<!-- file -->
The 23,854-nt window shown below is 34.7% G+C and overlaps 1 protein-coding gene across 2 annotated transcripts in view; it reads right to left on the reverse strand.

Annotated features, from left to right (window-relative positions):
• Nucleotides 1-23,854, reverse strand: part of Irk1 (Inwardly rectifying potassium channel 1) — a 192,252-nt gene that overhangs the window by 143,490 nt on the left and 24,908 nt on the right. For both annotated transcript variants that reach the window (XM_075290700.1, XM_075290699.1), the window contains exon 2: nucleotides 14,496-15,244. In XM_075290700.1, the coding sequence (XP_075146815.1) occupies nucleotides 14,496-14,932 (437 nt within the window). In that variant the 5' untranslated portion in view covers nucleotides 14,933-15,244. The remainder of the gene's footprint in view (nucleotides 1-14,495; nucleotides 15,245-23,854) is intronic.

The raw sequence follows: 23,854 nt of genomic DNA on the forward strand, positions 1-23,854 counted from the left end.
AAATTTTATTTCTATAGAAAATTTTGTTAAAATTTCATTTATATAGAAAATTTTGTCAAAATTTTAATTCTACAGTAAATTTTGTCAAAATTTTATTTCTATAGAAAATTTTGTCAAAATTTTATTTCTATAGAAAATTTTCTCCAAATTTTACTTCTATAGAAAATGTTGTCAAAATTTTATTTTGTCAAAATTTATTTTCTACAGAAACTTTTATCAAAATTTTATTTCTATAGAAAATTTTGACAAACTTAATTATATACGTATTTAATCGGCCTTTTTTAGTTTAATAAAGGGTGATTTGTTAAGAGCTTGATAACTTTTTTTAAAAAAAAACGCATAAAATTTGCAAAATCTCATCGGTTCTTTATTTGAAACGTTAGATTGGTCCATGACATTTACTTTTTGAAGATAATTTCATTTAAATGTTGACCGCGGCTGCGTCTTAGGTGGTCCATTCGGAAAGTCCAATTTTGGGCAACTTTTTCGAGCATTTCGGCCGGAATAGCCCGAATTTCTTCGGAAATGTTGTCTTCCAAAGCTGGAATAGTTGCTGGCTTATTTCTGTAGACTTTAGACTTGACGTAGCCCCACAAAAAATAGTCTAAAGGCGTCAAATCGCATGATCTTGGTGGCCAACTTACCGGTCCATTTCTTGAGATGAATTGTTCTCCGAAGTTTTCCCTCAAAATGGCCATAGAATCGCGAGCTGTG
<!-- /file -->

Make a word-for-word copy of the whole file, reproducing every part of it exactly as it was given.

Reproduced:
The 23,854-nt window shown below is 34.7% G+C and overlaps 1 protein-coding gene across 2 annotated transcripts in view; it reads right to left on the reverse strand.

Annotated features, from left to right (window-relative positions):
• Nucleotides 1-23,854, reverse strand: part of Irk1 (Inwardly rectifying potassium channel 1) — a 192,252-nt gene that overhangs the window by 143,490 nt on the left and 24,908 nt on the right. For both annotated transcript variants that reach the window (XM_075290700.1, XM_075290699.1), the window contains exon 2: nucleotides 14,496-15,244. In XM_075290700.1, the coding sequence (XP_075146815.1) occupies nucleotides 14,496-14,932 (437 nt within the window). In that variant the 5' untranslated portion in view covers nucleotides 14,933-15,244. The remainder of the gene's footprint in view (nucleotides 1-14,495; nucleotides 15,245-23,854) is intronic.

The raw sequence follows: 23,854 nt of genomic DNA on the forward strand, positions 1-23,854 counted from the left end.
AAATTTTATTTCTATAGAAAATTTTGTTAAAATTTCATTTATATAGAAAATTTTGTCAAAATTTTAATTCTACAGTAAATTTTGTCAAAATTTTATTTCTATAGAAAATTTTGTCAAAATTTTATTTCTATAGAAAATTTTCTCCAAATTTTACTTCTATAGAAAATGTTGTCAAAATTTTATTTTGTCAAAATTTATTTTCTACAGAAACTTTTATCAAAATTTTATTTCTATAGAAAATTTTGACAAACTTAATTATATACGTATTTAATCGGCCTTTTTTAGTTTAATAAAGGGTGATTTGTTAAGAGCTTGATAACTTTTTTTAAAAAAAAACGCATAAAATTTGCAAAATCTCATCGGTTCTTTATTTGAAACGTTAGATTGGTCCATGACATTTACTTTTTGAAGATAATTTCATTTAAATGTTGACCGCGGCTGCGTCTTAGGTGGTCCATTCGGAAAGTCCAATTTTGGGCAACTTTTTCGAGCATTTCGGCCGGAATAGCCCGAATTTCTTCGGAAATGTTGTCTTCCAAAGCTGGAATAGTTGCTGGCTTATTTCTGTAGACTTTAGACTTGACGTAGCCCCACAAAAAATAGTCTAAAGGCGTCAAATCGCATGATCTTGGTGGCCAACTTACCGGTCCATTTCTTGAGATGAATTGTTCTCCGAAGTTTTCCCTCAAAATGGCCATAGAATCGCGAGCTGTG